In order for this 450-page book to make $2, you have to price it between $19.99 and $20.99, which makes it a tough sell to readers, even in trade paperback size (6×9″).


Okay.  Let’s say you looked at those numbers and went back to your interior designer (before you finalized the design, mind you, because if you approved the design and let your designer do all the fiddly bits, you deserve to pay for the additional hours of formatting work over and above your original agreement) and said, “Look, 450 pages is too many.  Can you get me down to…350?”

As you can see if you go to the royalty calculator, if you can get the book down to 350 pages, then you can charge $16.99 for the book, which is slightly more reasonable (for a trade paperback).

Your designer should be able to do this.  They should be able to give you options for cutting over 20% of your page lengths, if they’re starting from a reasonably ideal text layout.  Now, if they start out by saying, “I know this is a long book and you’re going to want to save some pages, so I’ve condensed the layout a little,” then they may not be able to make another big cut to the pages.   I’m just saying that in most cases, there’s a lot of wiggle room.  They may have a hard time hitting an exact page count, but if you give them a range of 25 pages or so, they should be able to hit it.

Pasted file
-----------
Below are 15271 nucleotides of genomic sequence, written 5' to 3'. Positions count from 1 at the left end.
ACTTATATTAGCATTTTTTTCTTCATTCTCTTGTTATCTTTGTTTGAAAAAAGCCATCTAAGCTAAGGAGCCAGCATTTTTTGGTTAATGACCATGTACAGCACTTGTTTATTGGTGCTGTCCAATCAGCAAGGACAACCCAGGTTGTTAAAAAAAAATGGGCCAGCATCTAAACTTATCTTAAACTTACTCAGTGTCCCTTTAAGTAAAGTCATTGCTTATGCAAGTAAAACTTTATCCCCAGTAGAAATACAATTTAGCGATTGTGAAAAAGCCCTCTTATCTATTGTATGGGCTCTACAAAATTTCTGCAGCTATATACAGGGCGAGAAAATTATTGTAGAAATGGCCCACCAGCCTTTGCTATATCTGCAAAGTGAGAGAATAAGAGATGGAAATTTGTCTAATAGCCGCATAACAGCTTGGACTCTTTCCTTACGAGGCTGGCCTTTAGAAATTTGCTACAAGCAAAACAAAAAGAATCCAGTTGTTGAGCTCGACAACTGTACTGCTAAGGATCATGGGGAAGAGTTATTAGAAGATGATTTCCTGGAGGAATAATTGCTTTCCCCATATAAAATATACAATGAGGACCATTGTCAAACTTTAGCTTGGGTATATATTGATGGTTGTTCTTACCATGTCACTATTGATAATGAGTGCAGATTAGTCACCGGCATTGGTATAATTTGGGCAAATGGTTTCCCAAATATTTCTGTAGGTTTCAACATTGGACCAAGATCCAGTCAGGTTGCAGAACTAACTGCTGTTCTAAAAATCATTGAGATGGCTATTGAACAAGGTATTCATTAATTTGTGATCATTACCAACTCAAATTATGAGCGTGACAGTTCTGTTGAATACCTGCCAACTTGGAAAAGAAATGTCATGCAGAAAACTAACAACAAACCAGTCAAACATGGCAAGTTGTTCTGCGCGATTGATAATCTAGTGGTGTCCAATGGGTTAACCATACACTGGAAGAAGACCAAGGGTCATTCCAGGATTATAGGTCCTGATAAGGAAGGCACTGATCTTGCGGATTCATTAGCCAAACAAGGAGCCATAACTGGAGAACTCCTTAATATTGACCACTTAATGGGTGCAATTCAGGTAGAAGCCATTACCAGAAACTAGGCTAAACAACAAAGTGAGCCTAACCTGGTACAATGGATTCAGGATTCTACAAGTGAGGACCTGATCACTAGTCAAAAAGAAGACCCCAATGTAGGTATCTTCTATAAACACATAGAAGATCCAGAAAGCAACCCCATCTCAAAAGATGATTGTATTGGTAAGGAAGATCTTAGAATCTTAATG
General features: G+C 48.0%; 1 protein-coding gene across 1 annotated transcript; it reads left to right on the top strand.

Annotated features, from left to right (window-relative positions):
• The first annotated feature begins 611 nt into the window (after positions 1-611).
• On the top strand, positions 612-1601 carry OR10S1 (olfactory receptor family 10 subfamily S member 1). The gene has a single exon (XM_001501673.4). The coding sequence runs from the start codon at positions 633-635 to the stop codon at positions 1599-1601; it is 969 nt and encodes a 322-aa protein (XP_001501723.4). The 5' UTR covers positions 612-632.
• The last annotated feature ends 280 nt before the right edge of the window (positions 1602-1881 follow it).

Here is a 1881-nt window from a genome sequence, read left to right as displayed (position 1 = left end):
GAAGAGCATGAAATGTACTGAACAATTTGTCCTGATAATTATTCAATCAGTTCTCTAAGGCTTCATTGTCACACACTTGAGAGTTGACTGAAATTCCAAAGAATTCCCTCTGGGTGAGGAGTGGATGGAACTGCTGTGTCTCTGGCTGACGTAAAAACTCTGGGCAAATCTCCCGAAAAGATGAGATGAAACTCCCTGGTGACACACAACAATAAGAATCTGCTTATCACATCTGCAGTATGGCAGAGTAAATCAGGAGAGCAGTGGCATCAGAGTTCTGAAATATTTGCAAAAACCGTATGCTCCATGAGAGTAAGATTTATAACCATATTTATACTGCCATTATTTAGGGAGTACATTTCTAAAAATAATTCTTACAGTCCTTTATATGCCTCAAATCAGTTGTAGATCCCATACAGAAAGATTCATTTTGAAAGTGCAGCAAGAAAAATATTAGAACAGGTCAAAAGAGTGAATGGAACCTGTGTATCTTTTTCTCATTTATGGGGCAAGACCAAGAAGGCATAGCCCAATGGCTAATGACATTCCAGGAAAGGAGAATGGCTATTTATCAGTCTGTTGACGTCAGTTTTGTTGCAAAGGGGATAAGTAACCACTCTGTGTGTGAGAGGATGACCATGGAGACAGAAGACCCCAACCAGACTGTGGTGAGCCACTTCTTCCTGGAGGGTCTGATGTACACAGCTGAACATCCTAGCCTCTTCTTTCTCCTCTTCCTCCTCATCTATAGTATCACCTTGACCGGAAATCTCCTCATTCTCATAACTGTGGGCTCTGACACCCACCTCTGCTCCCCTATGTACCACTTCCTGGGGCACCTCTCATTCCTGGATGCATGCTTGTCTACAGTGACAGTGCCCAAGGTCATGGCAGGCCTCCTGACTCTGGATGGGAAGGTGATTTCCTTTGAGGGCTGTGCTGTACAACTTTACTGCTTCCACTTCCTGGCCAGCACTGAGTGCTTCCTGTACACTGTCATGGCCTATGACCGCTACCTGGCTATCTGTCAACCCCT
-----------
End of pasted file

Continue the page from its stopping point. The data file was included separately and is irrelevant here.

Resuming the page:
However, this 120,000-word book will never be anything but a 120,000-word book, and when the text comes back, it will be much closer to single-spaced than it will be to a 1.5 leading, as I discussed above.  The margins may be smaller; blank pages may be removed; you may end up with less open space on your chapter pages.  In extreme cases, you may end up with just a chapter marker, with no separate chapter page at all.   You will still end up with a book that you have to charge more money for.  Because it’s a 120,000-word book.

As the publisher (dear indie publisher), it’s your responsibility to think about these things.   Don’t just say, “I trust you,” even if you have a good designer.  They may do a great job with the layout.  You could have the prettiest interior ever.  But if the page count might kill your sales, then ask your designer for help–ASAP.


10 thoughts on “Indie Publishing: Check your page count!”

  1. Great information! it’s great that you are sharing and informing for the folks who are just starting this indie publishing thing. This is some of that stuff that comes with experience and hopefully this will save some new authors a lot of extra time and grief. I love the way you go out of way to help others, Deanna.

  2. Great post! I hadn’t considered this part of POD. I’m still very new at all this and wouldn’t want to make this mistake out of plain old ignorance. cheers

  3. Great post, DeAnna. I’ll share this one and I agree with Lana, you have a vast knowledge base! Reading your posts clues me in on the things I didn’t know I didn’t know!